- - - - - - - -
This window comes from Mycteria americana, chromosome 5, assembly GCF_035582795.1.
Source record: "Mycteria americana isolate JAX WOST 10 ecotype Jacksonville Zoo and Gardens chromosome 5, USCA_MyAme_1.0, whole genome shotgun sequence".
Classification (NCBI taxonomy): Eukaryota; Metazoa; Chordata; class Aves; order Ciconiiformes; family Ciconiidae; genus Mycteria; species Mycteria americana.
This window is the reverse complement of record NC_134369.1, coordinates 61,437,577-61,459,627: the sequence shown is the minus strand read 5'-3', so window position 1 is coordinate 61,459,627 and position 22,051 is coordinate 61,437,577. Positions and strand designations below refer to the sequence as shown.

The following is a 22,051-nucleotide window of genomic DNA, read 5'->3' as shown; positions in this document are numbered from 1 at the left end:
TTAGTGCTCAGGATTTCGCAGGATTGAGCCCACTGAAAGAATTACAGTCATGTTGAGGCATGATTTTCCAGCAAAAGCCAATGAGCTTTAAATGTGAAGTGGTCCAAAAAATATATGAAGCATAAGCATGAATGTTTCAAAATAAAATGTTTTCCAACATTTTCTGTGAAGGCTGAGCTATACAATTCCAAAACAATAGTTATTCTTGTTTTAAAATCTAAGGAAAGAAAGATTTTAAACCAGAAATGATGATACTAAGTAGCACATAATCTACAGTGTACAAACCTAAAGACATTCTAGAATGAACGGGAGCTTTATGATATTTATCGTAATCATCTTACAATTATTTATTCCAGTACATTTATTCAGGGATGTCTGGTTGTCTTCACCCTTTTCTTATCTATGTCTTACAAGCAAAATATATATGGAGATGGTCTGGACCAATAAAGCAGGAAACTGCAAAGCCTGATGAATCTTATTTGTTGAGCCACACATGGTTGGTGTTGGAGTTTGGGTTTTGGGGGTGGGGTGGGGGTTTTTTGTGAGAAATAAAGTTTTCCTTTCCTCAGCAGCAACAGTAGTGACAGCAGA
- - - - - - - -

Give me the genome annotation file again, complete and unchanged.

This window comes from Mycteria americana, chromosome 5, assembly GCF_035582795.1.
Source record: "Mycteria americana isolate JAX WOST 10 ecotype Jacksonville Zoo and Gardens chromosome 5, USCA_MyAme_1.0, whole genome shotgun sequence".
Classification (NCBI taxonomy): Eukaryota; Metazoa; Chordata; class Aves; order Ciconiiformes; family Ciconiidae; genus Mycteria; species Mycteria americana.
This window is the reverse complement of record NC_134369.1, coordinates 61,437,577-61,459,627: the sequence shown is the minus strand read 5'-3', so window position 1 is coordinate 61,459,627 and position 22,051 is coordinate 61,437,577. Positions and strand designations below refer to the sequence as shown.

The following is a 22,051-nucleotide window of genomic DNA, read 5'->3' as shown; positions in this document are numbered from 1 at the left end:
TTAGTGCTCAGGATTTCGCAGGATTGAGCCCACTGAAAGAATTACAGTCATGTTGAGGCATGATTTTCCAGCAAAAGCCAATGAGCTTTAAATGTGAAGTGGTCCAAAAAATATATGAAGCATAAGCATGAATGTTTCAAAATAAAATGTTTTCCAACATTTTCTGTGAAGGCTGAGCTATACAATTCCAAAACAATAGTTATTCTTGTTTTAAAATCTAAGGAAAGAAAGATTTTAAACCAGAAATGATGATACTAAGTAGCACATAATCTACAGTGTACAAACCTAAAGACATTCTAGAATGAACGGGAGCTTTATGATATTTATCGTAATCATCTTACAATTATTTATTCCAGTACATTTATTCAGGGATGTCTGGTTGTCTTCACCCTTTTCTTATCTATGTCTTACAAGCAAAATATATATGGAGATGGTCTGGACCAATAAAGCAGGAAACTGCAAAGCCTGATGAATCTTATTTGTTGAGCCACACATGGTTGGTGTTGGAGTTTGGGTTTTGGGGGTGGGGTGGGGGTTTTTTGTGAGAAATAAAGTTTTCCTTTCCTCAGCAGCAACAGTAGTGACAGCAGA